I like the sound of your Grandad and the way he is cradling Dorren the Dog. And Granny dresses like an old lady, yes, but she has a somewhat mischievous smile and looks as if the right person could have persuaded her to ditch the jacket and hat, kick off the sensible shoes and dance!

Jeff said...

What secrets our parents and grandparents kept! I don't blame them for hiding things from us; sometimes I think the secrecy of those ancient conflicts provided some form of comfort or solace we may someday come to understand.

People did look older younger then, too, didn't they? I'm not entirely sure why. Clothing? Diet? Overall health? Makes me wonder how I look now to my friends' small children...

Roderick Robinson said...

Below, a fine example of multum in parvo; a skill I'm always in search of. You'd be astonished - well, perhaps not - how rare it is.

"My father and my eldest brother, who were among the Blessed Peacemakers but not pushy about it, kept lines of communication open, so my birth and Granddad's death did not go unreported."

And that surname! Perhaps an exaggerated gift for a novelist; saying rather too much about those who must wear it over the pages.

And ah, the defining list, beginning with lyle stockings. Is it OK if I pretend to myself that Grannie never existed other than in a novel and that I may "review" her as such? I mean no one in real life is lucky enough to be able to call on a racing cyclist as background.

I read on and it's fact after telling fact: for in this context "clubbable" and "short-changed" become facts, nourished as they are by the dense compost of the long paragraph.

You end with a couple of short sentences which may be construed as apology. No need. You've left us an entity which pleases. And that too is a rarity. The comments show I'm not alone in this.

I pray for more bad weather that forces you indoors.

Lucy said...

And again thanks.

Christopher - you've some stories! I enjoyed your vignettes.

R - I tend to think I've a reasonably accurate memory, but don't we all? And everything changes with repeated telling, like Chinese whispers. My siblings and I still recap sometimes, but I'm pretty sure there are gaps and odd cut- and copy-and-pastings I and others have made to fill them.

Natalie - I think they had their moments, in some ways were less dour than their chidren's - my mother's - generation. My sister has a memory of Grandad giving Dorren a bath, when the latter became a growling fury, turning round and round in his held collar like a corkscrew in the soapy water!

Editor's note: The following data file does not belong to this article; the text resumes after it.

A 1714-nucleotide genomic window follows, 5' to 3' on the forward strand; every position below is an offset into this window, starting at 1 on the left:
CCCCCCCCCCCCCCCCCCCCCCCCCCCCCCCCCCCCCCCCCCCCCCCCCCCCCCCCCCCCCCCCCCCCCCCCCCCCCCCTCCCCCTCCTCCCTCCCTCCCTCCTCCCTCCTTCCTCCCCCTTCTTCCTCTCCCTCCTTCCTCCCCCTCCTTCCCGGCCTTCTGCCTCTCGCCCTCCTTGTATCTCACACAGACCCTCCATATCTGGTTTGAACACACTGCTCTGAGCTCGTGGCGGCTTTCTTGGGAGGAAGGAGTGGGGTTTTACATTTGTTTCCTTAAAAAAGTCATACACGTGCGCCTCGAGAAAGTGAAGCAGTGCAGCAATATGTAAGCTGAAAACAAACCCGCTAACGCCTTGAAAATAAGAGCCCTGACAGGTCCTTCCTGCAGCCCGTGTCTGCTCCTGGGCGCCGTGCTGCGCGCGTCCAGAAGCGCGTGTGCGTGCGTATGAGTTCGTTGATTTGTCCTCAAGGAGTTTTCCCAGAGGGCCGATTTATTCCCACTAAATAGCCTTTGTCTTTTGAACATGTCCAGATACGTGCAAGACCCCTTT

Jeff - yes, that rings true, and is a poignant way of putting it. Things treasured up in one's heart are something of one's own, even if they're bitter and sad. We do seem to have been given a bit of extra lease of life and youthfulness, for the reasons you say, though that also means when death sneaks up and picks someone off early it is perhaps more shocking and harder to deal with? I think we still seem quainter and older to kids than we like to know though!

Robbie - the Cutmore name was always considered rather a source of pride; it was a rare one, there were known to be very few left in the Old World, and it was on the way out in my generation - of the three Cutmore uncles I had only one had children and his sons only girls, this before keeping the matronymic was usual or respectable. Also there was the inculcation that rather unhappy women (or perhaps even quite happy ones?) often visit on their children that one's maternal heritage is necessarily superior to the paternal one - we were typical Masters when we fell below the ideal or displayed disagreeable qualities, but 'Cutmore' always had a glow of nostalgia about it. Yet I still do feel it's a pretty name, more so than my unmarried or even my present one. As you say, a good one for a writer! I'd never thought of that before.

The old lady clothing is still to be seen; there's a tiny, very old English lady who lives near here who dresses very much like that; an odd case, she came over some years ago with her not very nice, by all accounts, domineering husband, who then died. She had hardly any French, not many friends but insisted she had nothing to go back for and stayed on. I saw her recently in the pharmacy, surrounded and supported by kindly younger French women, speaking careful and correct French, looking dignified and strange like a beautifully intact fossil. I forbear to introduce myself or learn anything more about her for fear of spoiling things.

Anne said...

I have been thinking this over for a couple of days, especially the part about how we dress when we become old ladies. Like you, I think I dress youthfully, but as you say, it may be that I dress the way I always did. I do think my 20 something granddaughters dress rather oddly.

Catalyst said...

How could I, as an unrepentant Anglophile, have missed this post until now. I read it with intense interest, Lucy, and it sounds so much like that England, that wonderful England, that I read so much of in my youth. (From my grandparents library, I believe.) It is fascinating to me that the peoples of that island have gone through so much with such rigor and bravery and yet have some of the same failings that the rest of us have.

Lucy said...

Anne - yes, I think that about some of the youngsters, so that must mean I look odd to them. I think everyone's clothes have become more practical and comfortable. I understand that hipster-types rather like quaint, retro, grannyish clothes, as indeed I sometimes did when I was of student age, just to be different.

Cat - I'm not sure the British, though they made a virtue of stoicism, have really endured so much more than anyone else, most of human history life has been unthinkably hard for more or less everyone. I've been reading Marilynne Robinson, and watching 'Once upon a Time in the West' lately, and thinking how incredibly tough the last couple of centuries was for Americans too. The UK also hasn't been invaded and occupied by a foreign power, and has just about avoided revolution, for a very long time, which to some extent means push never came to shove either. But still, those times do now seem like something from a storybook, don't they?

Unknown said...

Interesting reading about your grandfather David Cutmore. I'm the archivist at Norwich Amateur Bicycle Club, your grandfather's old club. We have several photos of him at race meetings around 1910, as a young man.

If you have any further photos or other artefacts from that time, I'd love to see them! Thanks.

Nancy (